Is Testing on a Mac Necessary?

I’ve always been a firm believer in creating websites that are standards complaint (as much as possible) so that they look and function the same way across various operating systems and browsers. I came from a Windows environment and have never owned a Mac. I’ve used them at work for testing and troubleshooting, but I personally have never had the extra funds to splurge and buy one for myself. So as a developer/designer, I’ve been faced with the dilemma of finding a way to test designs and code on a Mac without having full-time access to one.

Historically my need to test on a Mac has been fulfilled by either a) using the Mac at work for my own (evil) purposes or b) using an online service like,,, or which take a URL, feeds it to a real live Mac, and return a screen shot of the page. These services are great in a pinch but they can be time consuming, and by having to feed them one URL at a time, limit the quantity of pages you can easily check. Not to mention the fact that the last time I checked, browsershots didn’t have any Mac browsers available to pick from. There are also some free apps like SuperPreview that do the same thing, as well as come commercials apps.

The Current State of Mac Browsers

From the data I could scrounge up, it looks like Mac users are currently using one of two web browsers more than any other; Safari and Firefox. That’s good news since Safari is using the WebKit rendering engine and Firefox uses Gecko. The core of both of these engines is the same across operating systems, so the current version of Safari on a Mac should render the same as it does on Windows (with the form controls being unique to each OS). Provided this holds true, a site viewed in Safari or Firefox on Windows should render the same as it does on a Mac. This begs the question, since the leading web browsers on a Mac use the same code rendering engines as they do on a PC, is there a reason to use a Mac for testing?

So What Do You Think?

Does the need to test web development on a Mac justify buying one, or is using the equivalent browser on a PC sufficient? Are the online screenshot services enough? I’m having a hard time justifying laying out a minimum of $600 (a new Mac mini) just for testing. What do you do when it comes to testing on a Mac when you don’t have one?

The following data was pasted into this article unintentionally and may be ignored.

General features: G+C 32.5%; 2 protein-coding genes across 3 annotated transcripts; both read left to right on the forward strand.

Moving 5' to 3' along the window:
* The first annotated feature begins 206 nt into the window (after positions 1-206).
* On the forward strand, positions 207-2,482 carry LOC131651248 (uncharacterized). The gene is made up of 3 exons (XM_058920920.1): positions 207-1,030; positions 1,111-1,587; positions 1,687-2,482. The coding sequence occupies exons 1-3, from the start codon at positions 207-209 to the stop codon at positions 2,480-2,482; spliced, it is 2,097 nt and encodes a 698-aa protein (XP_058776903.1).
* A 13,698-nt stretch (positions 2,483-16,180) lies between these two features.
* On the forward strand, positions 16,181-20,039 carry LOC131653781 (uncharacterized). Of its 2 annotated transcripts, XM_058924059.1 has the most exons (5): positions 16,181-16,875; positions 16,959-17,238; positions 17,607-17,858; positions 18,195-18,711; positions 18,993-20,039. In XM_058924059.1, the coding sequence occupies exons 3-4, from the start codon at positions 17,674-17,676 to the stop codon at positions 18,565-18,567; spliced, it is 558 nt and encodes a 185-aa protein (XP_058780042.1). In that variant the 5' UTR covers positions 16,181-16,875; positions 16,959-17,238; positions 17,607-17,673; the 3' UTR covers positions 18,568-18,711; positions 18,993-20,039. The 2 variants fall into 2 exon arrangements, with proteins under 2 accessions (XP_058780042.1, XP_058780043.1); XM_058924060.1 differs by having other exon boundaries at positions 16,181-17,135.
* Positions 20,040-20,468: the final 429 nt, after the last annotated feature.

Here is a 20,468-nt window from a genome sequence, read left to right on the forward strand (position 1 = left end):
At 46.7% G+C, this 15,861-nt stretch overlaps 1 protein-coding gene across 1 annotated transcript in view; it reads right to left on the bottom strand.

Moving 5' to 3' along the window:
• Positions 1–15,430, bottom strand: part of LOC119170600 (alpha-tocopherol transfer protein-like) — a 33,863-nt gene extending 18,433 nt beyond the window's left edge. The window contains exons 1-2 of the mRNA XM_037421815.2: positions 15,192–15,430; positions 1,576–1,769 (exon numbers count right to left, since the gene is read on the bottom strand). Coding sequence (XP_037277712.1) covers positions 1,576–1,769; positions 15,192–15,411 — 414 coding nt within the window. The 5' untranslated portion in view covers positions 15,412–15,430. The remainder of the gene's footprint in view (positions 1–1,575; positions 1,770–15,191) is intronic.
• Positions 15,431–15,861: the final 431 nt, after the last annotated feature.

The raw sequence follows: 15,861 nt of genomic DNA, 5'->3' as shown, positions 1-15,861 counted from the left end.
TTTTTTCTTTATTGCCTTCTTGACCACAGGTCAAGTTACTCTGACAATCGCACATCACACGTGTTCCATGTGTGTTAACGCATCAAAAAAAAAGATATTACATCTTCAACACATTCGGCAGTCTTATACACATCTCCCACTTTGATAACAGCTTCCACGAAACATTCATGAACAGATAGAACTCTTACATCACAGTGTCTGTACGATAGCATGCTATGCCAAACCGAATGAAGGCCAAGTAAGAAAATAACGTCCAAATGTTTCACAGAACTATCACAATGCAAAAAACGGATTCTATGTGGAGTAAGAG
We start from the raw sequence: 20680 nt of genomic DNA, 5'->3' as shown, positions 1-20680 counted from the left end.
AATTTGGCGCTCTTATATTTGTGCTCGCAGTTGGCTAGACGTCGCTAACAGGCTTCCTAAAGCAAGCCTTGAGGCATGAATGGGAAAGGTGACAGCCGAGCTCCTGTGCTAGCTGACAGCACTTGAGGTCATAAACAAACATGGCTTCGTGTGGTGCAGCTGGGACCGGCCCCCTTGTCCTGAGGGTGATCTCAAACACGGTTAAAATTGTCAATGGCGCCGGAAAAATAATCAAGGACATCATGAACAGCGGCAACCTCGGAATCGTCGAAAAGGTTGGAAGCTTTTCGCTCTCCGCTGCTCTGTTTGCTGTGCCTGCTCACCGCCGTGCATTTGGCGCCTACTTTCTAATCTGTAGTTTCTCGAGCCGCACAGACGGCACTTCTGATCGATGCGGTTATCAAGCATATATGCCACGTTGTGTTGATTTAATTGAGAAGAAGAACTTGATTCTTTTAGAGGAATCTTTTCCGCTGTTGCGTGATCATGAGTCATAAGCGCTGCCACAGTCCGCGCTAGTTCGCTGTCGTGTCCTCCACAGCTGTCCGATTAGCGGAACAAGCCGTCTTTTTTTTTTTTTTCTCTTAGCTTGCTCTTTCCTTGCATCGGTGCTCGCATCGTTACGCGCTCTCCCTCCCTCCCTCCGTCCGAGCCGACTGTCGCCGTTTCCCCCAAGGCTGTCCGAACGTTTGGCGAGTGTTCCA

2 thoughts on “Is Testing on a Mac Necessary?”

  1. I have both Macs and PCs at home so I can do as complete testing as possible. I sometimes come across differences that need to be addressed; slight differences in the engines, causing a quirk here or a bug there.

    I also do complete testing in the name of due diligence, so I will know all the possible issues before showing things to a client. Just a like lawyer, I try to know the answers before the questions get asked.

    Also, many clients don’t understand the differences between (1) print vs. online design, (2) browsers, (3) platforms. They question the skills of the designer and/or web developer when they see things they don’t understand, for example, leading / kerning issues.

    I once was designing an HTML email and a client asked why a particular word was breaking onto a new line when the PSD had that word on the previous line. I tried to explain about all the issues with type and with type across browsers and platforms. At first they “forced” me fix they problem. I told them, if they insisted on their solution, it would another problem somewhere else. Of course their answer was, “just make it happen.” I implemented their solution and just as I predicted, they then came back complaining about this “other problem” that suddenly cropped up. Of course, I had told them about it already.

    They still didn’t understand about type across platforms and browsers, so I created a visual case study, taking screen grabs from many combinations of email client (local apps as well as webmail clients) and platforms to show them the differences. As soon as they saw my case study, they shut up. (no apology, though, for my being correct). But at least they finally understood what I was talking about.

    My point is that because I had a full arsenal of tools to really show them what was going on (and understand the issues better myself). I was able to lead the conversation, rather than be dictated to some marketing girl, who still uses IE6, and has no idea how web development works.

  2. Great points verbatim. I agree with you about knowing the answers before the questions get asked. My problem is that sometimes I’ll get clients that either don’t care, or don’t know about the subtle differences between how a site looks on a Mac versus a PC. Therefore is it up to me to educate them and demonstrate the issues, or do I let it slide? I’m a bit anal when it comes to design and development so I do my best (I also don’t have access to a Mac) to make sure a site looks the same across systems/browsers, even if the client doesn’t know what problems can arise.
    The problem here seems to be twofold: a) does the client understand the differences between operating systems and browsers and b) if you don’t have access to say a Mac, how do you handle testing and development to acount for these differences? I’ve used the online testers mostly and found them to be reasonably helpful. I have yet to encounter an issue where I discovered a problem with a site on a Mac where I actually had to sit in front of one to fix it. That said, if I had the extra money I would definitely buy one for testing and my own entertainment ;)

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